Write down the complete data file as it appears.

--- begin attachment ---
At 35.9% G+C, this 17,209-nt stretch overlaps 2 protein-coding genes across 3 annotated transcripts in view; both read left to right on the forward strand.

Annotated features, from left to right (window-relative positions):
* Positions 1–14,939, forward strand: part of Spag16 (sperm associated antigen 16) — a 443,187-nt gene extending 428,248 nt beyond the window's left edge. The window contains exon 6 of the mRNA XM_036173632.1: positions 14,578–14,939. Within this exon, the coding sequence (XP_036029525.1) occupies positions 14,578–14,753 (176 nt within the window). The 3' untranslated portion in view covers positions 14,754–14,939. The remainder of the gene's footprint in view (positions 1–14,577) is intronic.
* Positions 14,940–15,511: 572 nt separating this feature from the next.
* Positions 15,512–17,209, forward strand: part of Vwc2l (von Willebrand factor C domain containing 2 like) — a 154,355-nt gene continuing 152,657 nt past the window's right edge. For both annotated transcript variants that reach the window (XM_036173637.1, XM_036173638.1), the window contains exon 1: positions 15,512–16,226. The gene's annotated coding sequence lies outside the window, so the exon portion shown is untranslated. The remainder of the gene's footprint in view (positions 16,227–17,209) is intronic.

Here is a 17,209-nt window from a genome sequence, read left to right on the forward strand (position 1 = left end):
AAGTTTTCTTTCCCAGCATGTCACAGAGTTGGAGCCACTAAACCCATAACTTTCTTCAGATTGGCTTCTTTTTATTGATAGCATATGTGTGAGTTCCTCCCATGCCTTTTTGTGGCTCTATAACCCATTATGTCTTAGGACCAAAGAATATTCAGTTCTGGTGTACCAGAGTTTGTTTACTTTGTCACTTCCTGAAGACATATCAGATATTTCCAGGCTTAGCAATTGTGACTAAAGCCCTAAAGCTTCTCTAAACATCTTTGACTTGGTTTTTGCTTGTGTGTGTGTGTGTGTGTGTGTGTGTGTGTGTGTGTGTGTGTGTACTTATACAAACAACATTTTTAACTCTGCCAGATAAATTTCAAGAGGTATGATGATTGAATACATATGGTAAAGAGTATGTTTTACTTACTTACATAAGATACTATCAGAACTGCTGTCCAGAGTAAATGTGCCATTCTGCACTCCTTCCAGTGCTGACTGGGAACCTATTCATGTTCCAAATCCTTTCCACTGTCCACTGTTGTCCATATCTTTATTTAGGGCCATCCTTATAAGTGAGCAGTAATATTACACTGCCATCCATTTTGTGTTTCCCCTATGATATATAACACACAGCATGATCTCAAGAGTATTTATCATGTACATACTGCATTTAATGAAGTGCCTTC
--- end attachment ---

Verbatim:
At 35.9% G+C, this 17,209-nt stretch overlaps 2 protein-coding genes across 3 annotated transcripts in view; both read left to right on the forward strand.

Annotated features, from left to right (window-relative positions):
* Positions 1–14,939, forward strand: part of Spag16 (sperm associated antigen 16) — a 443,187-nt gene extending 428,248 nt beyond the window's left edge. The window contains exon 6 of the mRNA XM_036173632.1: positions 14,578–14,939. Within this exon, the coding sequence (XP_036029525.1) occupies positions 14,578–14,753 (176 nt within the window). The 3' untranslated portion in view covers positions 14,754–14,939. The remainder of the gene's footprint in view (positions 1–14,577) is intronic.
* Positions 14,940–15,511: 572 nt separating this feature from the next.
* Positions 15,512–17,209, forward strand: part of Vwc2l (von Willebrand factor C domain containing 2 like) — a 154,355-nt gene continuing 152,657 nt past the window's right edge. For both annotated transcript variants that reach the window (XM_036173637.1, XM_036173638.1), the window contains exon 1: positions 15,512–16,226. The gene's annotated coding sequence lies outside the window, so the exon portion shown is untranslated. The remainder of the gene's footprint in view (positions 16,227–17,209) is intronic.

Here is a 17,209-nt window from a genome sequence, read left to right on the forward strand (position 1 = left end):
AAGTTTTCTTTCCCAGCATGTCACAGAGTTGGAGCCACTAAACCCATAACTTTCTTCAGATTGGCTTCTTTTTATTGATAGCATATGTGTGAGTTCCTCCCATGCCTTTTTGTGGCTCTATAACCCATTATGTCTTAGGACCAAAGAATATTCAGTTCTGGTGTACCAGAGTTTGTTTACTTTGTCACTTCCTGAAGACATATCAGATATTTCCAGGCTTAGCAATTGTGACTAAAGCCCTAAAGCTTCTCTAAACATCTTTGACTTGGTTTTTGCTTGTGTGTGTGTGTGTGTGTGTGTGTGTGTGTGTGTGTGTGTGTGTACTTATACAAACAACATTTTTAACTCTGCCAGATAAATTTCAAGAGGTATGATGATTGAATACATATGGTAAAGAGTATGTTTTACTTACTTACATAAGATACTATCAGAACTGCTGTCCAGAGTAAATGTGCCATTCTGCACTCCTTCCAGTGCTGACTGGGAACCTATTCATGTTCCAAATCCTTTCCACTGTCCACTGTTGTCCATATCTTTATTTAGGGCCATCCTTATAAGTGAGCAGTAATATTACACTGCCATCCATTTTGTGTTTCCCCTATGATATATAACACACAGCATGATCTCAAGAGTATTTATCATGTACATACTGCATTTAATGAAGTGCCTTC